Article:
Google Answers Logo
View Question
Q: Surface Conduction Electron Emitting Display (SED) ( Answered,   0 Comments )
Subject: Surface Conduction Electron Emitting Display (SED)
Category: Science > Technology
Asked by: alpheus-ga
List Price: $200.00
Posted: 26 May 2005 10:17 PDT
Expires: 25 Jun 2005 10:17 PDT
Question ID: 525928
Tell us everything you know about this process, what Cannon and
Toshiba are doing with the process and how dramatically different will
the products be that have SED.
Subject: Re: Surface Conduction Electron Emitting Display (SED)
Answered By: websearcher-ga on 26 May 2005 15:05 PDT
Hello alpheus:

Thank you for the challenging question.

There is not a large amount of easily-accessible information available
about Surface-conduction Electron-emitter Display (SED) technology at
this time. This is due to the fact that Canon (who invented it) and
Toshiba (who is partnering with Canon on this technology) are planning
to release the first models of TVs using SED later this year. They
likely want to keep the technical details rather buried at the moment.

I have, however, found some interesting information available over the
Web. I have organized what I've found for you below.

Basic Facts and Definitions

surface-conduction electron-emitter display
Quote: "The surface-conduction electron-emitter display (SED) is a
flat-panel, high-resolution display currently under development by
Canon and Toshiba. It is expected to gain wide acceptance for use in
television receivers. Some SEDs have a diagonal measurement exceeding
one meter (approximately 40 inches), yet they consume only about 50
percent of the power of cathode-ray tube (CRT) displays, and 33
percent of the power of plasma displays having a comparable diagonal
The SED consists of an array of electron emitters and a layer of
phosphor, separated by a small space from which all the air has been
evacuated. Each electron emitter represents one pixel (picture
element). The SED requires no electron-beam focusing, and operates at
a much lower voltage than a CRT. The brightness and contrast compare
favorably with high-end CRTs. Prototype electron emitters have been
developed with diameters of a few nanometers (billionths of a meter)."
Note: Obviously, that estimated 2002 release date was not achieved!

Information from the Manufacturers

The following Web page is the most detailed, consumer-level
description of the technology available from Canon/Toshiba:

Flat-Panel SED
Quote: "The advent of the high-definition TV and the broadband network
era has led to demand for larger screens and higher image quality.
However, enlarging CRT (cathode ray tube) screens, today's most common
display, entails making the units significantly heavier and deeper.
A major challenge display manufacturers are facing has been how to
develop a new kind of display offering the same picture quality as a
CRT in a slim yet large unit. Canon's SED (Surface-conduction
Electron-emitter Display) has successfully met this challenge."
Note: Read the whole article - there are some interesting diagrams and
technical details.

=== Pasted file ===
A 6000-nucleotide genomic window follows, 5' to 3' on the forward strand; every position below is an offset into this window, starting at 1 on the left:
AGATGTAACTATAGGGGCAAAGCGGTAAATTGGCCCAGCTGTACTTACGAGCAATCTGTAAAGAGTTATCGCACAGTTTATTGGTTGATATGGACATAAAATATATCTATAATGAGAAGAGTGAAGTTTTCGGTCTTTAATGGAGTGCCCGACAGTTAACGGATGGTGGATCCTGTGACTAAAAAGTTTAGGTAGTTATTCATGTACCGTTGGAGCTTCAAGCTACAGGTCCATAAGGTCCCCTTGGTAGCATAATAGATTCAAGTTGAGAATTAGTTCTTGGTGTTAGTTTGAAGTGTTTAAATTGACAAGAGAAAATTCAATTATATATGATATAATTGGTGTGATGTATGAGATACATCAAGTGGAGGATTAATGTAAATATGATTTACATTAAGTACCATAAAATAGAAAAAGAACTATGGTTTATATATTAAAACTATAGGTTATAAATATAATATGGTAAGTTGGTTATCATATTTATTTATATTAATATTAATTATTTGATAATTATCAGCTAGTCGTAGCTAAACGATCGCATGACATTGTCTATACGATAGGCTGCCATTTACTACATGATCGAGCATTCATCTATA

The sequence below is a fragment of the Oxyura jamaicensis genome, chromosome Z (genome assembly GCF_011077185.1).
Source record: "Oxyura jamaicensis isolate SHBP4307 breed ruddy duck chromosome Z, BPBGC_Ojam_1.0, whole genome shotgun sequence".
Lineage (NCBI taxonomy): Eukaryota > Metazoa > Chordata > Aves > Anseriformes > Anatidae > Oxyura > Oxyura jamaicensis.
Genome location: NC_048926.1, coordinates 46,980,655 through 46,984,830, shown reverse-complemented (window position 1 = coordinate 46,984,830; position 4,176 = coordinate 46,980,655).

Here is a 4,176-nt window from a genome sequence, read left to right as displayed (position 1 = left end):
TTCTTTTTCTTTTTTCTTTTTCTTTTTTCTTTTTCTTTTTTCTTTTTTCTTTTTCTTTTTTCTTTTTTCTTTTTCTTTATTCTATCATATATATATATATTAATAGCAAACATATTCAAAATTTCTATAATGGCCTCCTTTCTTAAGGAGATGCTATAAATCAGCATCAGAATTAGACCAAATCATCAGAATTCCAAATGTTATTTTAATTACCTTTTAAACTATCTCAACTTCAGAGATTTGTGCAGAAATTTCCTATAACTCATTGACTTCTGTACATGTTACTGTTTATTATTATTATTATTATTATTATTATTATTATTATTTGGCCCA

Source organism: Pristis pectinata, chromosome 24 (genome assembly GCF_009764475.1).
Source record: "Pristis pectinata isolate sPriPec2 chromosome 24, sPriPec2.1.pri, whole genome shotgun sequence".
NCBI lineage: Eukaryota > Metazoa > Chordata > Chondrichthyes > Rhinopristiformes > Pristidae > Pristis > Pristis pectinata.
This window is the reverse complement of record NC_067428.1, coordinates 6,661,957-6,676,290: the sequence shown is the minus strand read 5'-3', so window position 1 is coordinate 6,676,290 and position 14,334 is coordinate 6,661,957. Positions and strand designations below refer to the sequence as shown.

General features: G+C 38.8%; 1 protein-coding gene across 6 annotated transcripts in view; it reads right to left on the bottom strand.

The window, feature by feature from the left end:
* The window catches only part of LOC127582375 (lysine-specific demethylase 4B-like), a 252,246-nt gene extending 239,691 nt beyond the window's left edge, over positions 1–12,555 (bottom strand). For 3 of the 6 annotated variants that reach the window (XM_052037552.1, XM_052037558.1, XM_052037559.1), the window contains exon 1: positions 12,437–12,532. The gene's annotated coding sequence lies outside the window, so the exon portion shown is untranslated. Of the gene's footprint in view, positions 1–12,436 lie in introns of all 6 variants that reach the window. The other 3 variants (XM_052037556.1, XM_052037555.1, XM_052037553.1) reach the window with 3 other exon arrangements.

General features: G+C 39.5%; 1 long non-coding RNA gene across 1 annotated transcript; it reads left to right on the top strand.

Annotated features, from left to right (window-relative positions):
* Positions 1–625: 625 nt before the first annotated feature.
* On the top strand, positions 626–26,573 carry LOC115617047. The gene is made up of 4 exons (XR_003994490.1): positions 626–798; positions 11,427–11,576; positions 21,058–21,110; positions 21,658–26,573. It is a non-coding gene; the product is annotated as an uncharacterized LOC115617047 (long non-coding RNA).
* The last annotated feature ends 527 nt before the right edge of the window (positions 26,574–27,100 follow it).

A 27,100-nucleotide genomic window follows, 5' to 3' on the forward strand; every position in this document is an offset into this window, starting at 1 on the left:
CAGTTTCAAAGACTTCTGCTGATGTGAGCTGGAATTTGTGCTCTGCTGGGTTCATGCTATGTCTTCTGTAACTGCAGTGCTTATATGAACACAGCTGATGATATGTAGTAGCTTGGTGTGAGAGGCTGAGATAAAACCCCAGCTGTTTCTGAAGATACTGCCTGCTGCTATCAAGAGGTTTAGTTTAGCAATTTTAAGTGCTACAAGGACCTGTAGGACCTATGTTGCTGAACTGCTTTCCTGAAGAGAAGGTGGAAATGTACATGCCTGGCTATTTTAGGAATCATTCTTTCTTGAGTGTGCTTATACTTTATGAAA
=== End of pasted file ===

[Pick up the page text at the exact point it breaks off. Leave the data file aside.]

Canon, Toshiba to create joint venture for next-generation flat-screen SED panels
Quote: "TOKYO, September 14, 2004 - Canon Inc. (President & CEO: Fujio
Mitarai) and Toshiba Corporation (President & CEO: Tadashi Okamura)
announced today that the two companies have agreed to establish a
joint venture in October 2004 for the development, production and
marketing of next-generation flat-screen SED (Surface-conduction
Electron-emitter Display) panels."

Comparisons to Other Display Technologies

The three major technologies is displays right now are Cathode Ray
Tube (CRT), Plasma Display Panels (PDP), and Liquid Crystal Displays
(LCD). Here are some comparisons of the new SED technology to those
existing technologies.

Flat Panel Displays - Beyond Plasma
Quote: "The visual advantages of SEDs are as for CRT displays, great
color, deep black levels and quick motion response. These advantages,
combined with the slim form factor, low cost and small power
requirement should make for a real winner.
A unit shown by Toshiba at a Japanese trade show in April of 2005 even
had it?s contrast ratio up to an incredible 100,000 to 1 by
significantly reducing black luminance. Even if the specs were a bit
inflated this would still amount to a fantastic contrast ratio, on the
order of 5 times that of a traditional CRT."

SED Technology for Large Displays on the Horizon
Quote: "According to Ramirez, "This technology is better than plasma
or LCDs for large screens," in reference to their SED technology. 
This statement is backed up by an informative SED technology primer
that has been available at Canon's website for some time now which
states that SEDs have "energy consumption that is roughly one-half
that of a large-screen CRT and about one-third that of a plasma
display panel."
Those curious in the details of the technology would do well to peruse
the primer, but here are a few highlights:
* same picture quality as a CRT
* wall-mounted large-screen TV displays that are only several centimeters thick
* energy consumption that is roughly one-half that of a large-screen
CRT and about one-third that of a plasma display panel"

More Photos of SED (surface-conduction electron-emitter display) TVs
Quote: "Notice the sharpness and vibrant color in the second photo
above.  Also, the last photo above appears to show the SED display
(center) side-by-side with other display technologies (probably plasma
and LCD).  Notice the starck (sic) contrast in the quality of the
One important note is that while SEDs are an extension of the CRT
concept (with phospors (sic) being charged to emit light), this does
not mean that SEDs (or CRTs for that matter) are inferior in display
quality to newer technologies like plasma and LCD.  Rather, CRT
displays still have the highest quality picture of any display type,
which is evident if you note the justifiably higher price of CRT-based
HDTVs or monitors versus LCD and plasma HDTVs or monitors of the same

SED Panel Contrast Ratio Boosted to 100,000:1
Quote: "At the Display 2005 event held in Tokyo on April 20, 2005, SED
(Surface-conduction Electron-emitter Display) Inc., a joint venture
formed by Canon Inc. and Toshiba Corp., unveiled a SED panel with full
On/Off contrast ratio boosted to approximately 100,000:1. The
company's first SED panel revealed at CEATEC JAPAN 2004 only achieved
a contrast ratio of 8,600:1.